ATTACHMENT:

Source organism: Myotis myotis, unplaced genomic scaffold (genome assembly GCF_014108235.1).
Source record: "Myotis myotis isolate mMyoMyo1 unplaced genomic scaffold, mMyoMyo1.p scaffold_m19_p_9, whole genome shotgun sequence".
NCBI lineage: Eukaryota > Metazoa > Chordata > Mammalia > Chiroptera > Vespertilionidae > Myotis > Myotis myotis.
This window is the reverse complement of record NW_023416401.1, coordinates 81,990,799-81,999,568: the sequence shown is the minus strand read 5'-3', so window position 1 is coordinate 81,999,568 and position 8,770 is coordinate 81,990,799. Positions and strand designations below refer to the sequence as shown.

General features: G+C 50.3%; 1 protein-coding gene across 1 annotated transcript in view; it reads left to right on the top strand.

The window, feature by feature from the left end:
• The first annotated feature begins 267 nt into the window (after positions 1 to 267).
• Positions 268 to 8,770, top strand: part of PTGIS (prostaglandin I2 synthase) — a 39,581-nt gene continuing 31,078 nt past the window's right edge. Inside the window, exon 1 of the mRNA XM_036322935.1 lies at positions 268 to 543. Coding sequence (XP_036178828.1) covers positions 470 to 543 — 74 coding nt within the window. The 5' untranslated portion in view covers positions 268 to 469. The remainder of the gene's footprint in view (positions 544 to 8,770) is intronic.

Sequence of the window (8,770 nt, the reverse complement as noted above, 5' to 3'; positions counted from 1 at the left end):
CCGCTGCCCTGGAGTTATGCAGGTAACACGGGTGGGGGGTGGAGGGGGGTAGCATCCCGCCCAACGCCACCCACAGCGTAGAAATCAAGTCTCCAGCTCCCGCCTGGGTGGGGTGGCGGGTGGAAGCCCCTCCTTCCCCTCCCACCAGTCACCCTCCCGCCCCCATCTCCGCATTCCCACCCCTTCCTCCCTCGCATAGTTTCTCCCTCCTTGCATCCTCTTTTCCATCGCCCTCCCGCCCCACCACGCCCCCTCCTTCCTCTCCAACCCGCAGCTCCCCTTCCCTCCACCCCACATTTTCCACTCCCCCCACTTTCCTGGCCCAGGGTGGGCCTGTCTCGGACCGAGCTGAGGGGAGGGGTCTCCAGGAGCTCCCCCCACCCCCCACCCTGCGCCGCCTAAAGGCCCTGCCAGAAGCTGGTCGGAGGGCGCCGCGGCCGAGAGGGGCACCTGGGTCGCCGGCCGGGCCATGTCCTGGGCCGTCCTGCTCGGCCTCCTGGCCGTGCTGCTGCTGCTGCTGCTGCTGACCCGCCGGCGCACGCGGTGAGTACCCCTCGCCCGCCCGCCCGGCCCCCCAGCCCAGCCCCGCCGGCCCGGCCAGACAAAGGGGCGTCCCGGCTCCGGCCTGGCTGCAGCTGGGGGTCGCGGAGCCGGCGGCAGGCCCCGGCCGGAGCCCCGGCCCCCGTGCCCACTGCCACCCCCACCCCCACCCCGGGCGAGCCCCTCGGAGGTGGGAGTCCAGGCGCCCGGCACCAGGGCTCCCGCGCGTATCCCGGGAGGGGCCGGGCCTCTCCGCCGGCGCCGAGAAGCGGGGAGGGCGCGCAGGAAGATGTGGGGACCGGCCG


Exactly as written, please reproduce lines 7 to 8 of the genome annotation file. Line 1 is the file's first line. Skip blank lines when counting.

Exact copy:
• The first annotated feature begins 267 nt into the window (after positions 1 to 267).
• Positions 268 to 8,770, top strand: part of PTGIS (prostaglandin I2 synthase) — a 39,581-nt gene continuing 31,078 nt past the window's right edge. Inside the window, exon 1 of the mRNA XM_036322935.1 lies at positions 268 to 543. Coding sequence (XP_036178828.1) covers positions 470 to 543 — 74 coding nt within the window. The 5' untranslated portion in view covers positions 268 to 469. The remainder of the gene's footprint in view (positions 544 to 8,770) is intronic.